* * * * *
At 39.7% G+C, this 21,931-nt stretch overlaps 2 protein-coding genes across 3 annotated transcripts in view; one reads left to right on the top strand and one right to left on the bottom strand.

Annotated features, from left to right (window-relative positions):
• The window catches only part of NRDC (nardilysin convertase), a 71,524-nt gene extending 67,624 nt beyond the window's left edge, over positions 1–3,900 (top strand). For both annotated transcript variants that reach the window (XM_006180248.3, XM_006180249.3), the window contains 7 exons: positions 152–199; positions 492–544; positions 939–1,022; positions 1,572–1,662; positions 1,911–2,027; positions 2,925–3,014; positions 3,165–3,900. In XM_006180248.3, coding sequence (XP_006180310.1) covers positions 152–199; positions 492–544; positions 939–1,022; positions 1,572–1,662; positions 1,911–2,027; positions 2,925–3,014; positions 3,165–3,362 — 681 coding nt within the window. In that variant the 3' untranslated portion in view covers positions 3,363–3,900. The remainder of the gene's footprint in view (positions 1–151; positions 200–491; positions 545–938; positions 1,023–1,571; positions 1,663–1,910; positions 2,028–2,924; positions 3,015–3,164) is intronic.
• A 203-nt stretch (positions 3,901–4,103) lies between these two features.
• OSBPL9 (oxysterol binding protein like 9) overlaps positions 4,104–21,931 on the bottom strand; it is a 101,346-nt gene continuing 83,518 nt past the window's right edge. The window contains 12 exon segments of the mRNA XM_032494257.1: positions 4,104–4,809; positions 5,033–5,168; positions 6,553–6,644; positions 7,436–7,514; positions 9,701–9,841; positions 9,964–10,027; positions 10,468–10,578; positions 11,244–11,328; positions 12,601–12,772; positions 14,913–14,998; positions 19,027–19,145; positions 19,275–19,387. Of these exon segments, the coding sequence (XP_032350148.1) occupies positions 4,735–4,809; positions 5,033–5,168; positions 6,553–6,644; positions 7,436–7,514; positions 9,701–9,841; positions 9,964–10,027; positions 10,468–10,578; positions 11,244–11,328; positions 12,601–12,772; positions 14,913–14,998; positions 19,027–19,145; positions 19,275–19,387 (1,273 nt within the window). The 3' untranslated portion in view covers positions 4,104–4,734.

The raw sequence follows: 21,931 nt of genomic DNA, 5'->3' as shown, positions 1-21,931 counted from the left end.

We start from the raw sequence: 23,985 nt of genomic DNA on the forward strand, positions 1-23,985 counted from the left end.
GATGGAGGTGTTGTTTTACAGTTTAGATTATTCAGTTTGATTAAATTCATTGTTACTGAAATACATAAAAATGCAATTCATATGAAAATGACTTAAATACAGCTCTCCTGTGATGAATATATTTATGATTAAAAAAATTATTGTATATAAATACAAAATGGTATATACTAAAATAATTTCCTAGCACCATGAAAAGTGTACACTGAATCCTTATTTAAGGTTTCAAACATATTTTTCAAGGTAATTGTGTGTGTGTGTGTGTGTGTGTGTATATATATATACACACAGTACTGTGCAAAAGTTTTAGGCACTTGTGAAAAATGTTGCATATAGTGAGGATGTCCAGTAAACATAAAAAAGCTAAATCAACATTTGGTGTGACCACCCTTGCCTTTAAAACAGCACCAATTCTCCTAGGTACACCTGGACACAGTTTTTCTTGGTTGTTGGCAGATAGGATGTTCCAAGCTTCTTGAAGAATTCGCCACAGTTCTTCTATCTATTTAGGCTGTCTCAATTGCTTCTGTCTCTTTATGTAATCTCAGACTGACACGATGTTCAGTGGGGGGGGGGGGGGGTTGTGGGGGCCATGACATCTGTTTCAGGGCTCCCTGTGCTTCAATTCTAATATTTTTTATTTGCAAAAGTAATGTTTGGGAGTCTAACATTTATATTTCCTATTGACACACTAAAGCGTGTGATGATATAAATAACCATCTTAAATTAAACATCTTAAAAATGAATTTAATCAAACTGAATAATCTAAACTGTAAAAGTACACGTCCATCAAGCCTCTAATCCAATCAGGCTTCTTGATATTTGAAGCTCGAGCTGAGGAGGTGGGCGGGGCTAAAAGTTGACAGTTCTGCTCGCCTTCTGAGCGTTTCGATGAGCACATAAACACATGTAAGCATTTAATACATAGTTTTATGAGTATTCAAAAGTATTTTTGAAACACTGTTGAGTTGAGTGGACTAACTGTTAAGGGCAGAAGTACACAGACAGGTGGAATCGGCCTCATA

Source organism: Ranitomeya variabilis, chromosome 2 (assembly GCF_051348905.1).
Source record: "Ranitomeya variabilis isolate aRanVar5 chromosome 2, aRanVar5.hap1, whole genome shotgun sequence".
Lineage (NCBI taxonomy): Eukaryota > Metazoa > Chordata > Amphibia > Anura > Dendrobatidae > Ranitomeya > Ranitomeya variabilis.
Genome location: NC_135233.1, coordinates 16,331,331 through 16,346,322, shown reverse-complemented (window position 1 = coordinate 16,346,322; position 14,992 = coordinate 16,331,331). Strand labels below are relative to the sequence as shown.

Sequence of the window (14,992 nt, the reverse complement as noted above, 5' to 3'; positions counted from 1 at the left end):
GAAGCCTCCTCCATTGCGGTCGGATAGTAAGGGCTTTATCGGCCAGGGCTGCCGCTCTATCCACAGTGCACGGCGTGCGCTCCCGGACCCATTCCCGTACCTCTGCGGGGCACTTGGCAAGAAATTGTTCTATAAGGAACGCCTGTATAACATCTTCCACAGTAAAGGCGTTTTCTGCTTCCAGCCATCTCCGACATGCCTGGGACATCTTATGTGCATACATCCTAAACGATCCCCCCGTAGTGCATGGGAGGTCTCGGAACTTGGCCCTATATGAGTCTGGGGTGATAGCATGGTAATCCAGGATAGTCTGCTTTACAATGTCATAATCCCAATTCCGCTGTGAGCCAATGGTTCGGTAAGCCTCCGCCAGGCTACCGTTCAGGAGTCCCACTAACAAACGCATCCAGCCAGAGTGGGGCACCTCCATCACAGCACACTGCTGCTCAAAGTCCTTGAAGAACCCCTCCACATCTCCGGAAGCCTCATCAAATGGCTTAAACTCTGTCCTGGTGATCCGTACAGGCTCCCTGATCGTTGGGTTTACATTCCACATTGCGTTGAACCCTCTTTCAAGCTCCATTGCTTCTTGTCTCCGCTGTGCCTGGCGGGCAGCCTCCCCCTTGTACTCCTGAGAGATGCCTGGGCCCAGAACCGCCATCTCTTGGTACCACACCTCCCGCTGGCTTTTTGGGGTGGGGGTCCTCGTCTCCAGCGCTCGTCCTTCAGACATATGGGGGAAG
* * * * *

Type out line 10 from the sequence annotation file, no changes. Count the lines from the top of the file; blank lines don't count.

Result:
Source record: "Ranitomeya variabilis isolate aRanVar5 chromosome 2, aRanVar5.hap1, whole genome shotgun sequence".